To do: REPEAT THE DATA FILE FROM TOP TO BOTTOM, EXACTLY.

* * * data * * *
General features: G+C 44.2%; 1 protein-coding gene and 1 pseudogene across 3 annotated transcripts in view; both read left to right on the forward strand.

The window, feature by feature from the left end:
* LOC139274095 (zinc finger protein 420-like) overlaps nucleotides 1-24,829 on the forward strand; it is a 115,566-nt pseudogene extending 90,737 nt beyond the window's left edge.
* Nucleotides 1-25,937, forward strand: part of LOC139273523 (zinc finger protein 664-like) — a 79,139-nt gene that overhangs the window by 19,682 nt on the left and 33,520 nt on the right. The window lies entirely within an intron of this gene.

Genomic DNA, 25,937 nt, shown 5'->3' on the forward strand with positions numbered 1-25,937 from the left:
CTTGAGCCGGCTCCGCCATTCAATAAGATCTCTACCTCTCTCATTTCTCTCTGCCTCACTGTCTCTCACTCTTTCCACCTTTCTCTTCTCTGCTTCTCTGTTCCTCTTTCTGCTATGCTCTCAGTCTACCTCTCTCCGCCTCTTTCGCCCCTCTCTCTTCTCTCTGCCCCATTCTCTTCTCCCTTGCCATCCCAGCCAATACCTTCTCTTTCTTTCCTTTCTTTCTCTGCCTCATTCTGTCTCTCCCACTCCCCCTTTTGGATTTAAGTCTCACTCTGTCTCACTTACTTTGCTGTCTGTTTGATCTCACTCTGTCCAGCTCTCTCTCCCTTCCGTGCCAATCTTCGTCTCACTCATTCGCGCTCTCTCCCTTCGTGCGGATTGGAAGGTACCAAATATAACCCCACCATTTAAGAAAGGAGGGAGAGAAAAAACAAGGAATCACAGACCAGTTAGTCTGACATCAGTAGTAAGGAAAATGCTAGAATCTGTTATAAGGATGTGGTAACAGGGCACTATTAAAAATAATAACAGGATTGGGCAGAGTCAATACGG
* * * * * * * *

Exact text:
General features: G+C 44.2%; 1 protein-coding gene and 1 pseudogene across 3 annotated transcripts in view; both read left to right on the forward strand.

The window, feature by feature from the left end:
* LOC139274095 (zinc finger protein 420-like) overlaps nucleotides 1-24,829 on the forward strand; it is a 115,566-nt pseudogene extending 90,737 nt beyond the window's left edge.
* Nucleotides 1-25,937, forward strand: part of LOC139273523 (zinc finger protein 664-like) — a 79,139-nt gene that overhangs the window by 19,682 nt on the left and 33,520 nt on the right. The window lies entirely within an intron of this gene.

Genomic DNA, 25,937 nt, shown 5'->3' on the forward strand with positions numbered 1-25,937 from the left:
CTTGAGCCGGCTCCGCCATTCAATAAGATCTCTACCTCTCTCATTTCTCTCTGCCTCACTGTCTCTCACTCTTTCCACCTTTCTCTTCTCTGCTTCTCTGTTCCTCTTTCTGCTATGCTCTCAGTCTACCTCTCTCCGCCTCTTTCGCCCCTCTCTCTTCTCTCTGCCCCATTCTCTTCTCCCTTGCCATCCCAGCCAATACCTTCTCTTTCTTTCCTTTCTTTCTCTGCCTCATTCTGTCTCTCCCACTCCCCCTTTTGGATTTAAGTCTCACTCTGTCTCACTTACTTTGCTGTCTGTTTGATCTCACTCTGTCCAGCTCTCTCTCCCTTCCGTGCCAATCTTCGTCTCACTCATTCGCGCTCTCTCCCTTCGTGCGGATTGGAAGGTACCAAATATAACCCCACCATTTAAGAAAGGAGGGAGAGAAAAAACAAGGAATCACAGACCAGTTAGTCTGACATCAGTAGTAAGGAAAATGCTAGAATCTGTTATAAGGATGTGGTAACAGGGCACTATTAAAAATAATAACAGGATTGGGCAGAGTCAATACGG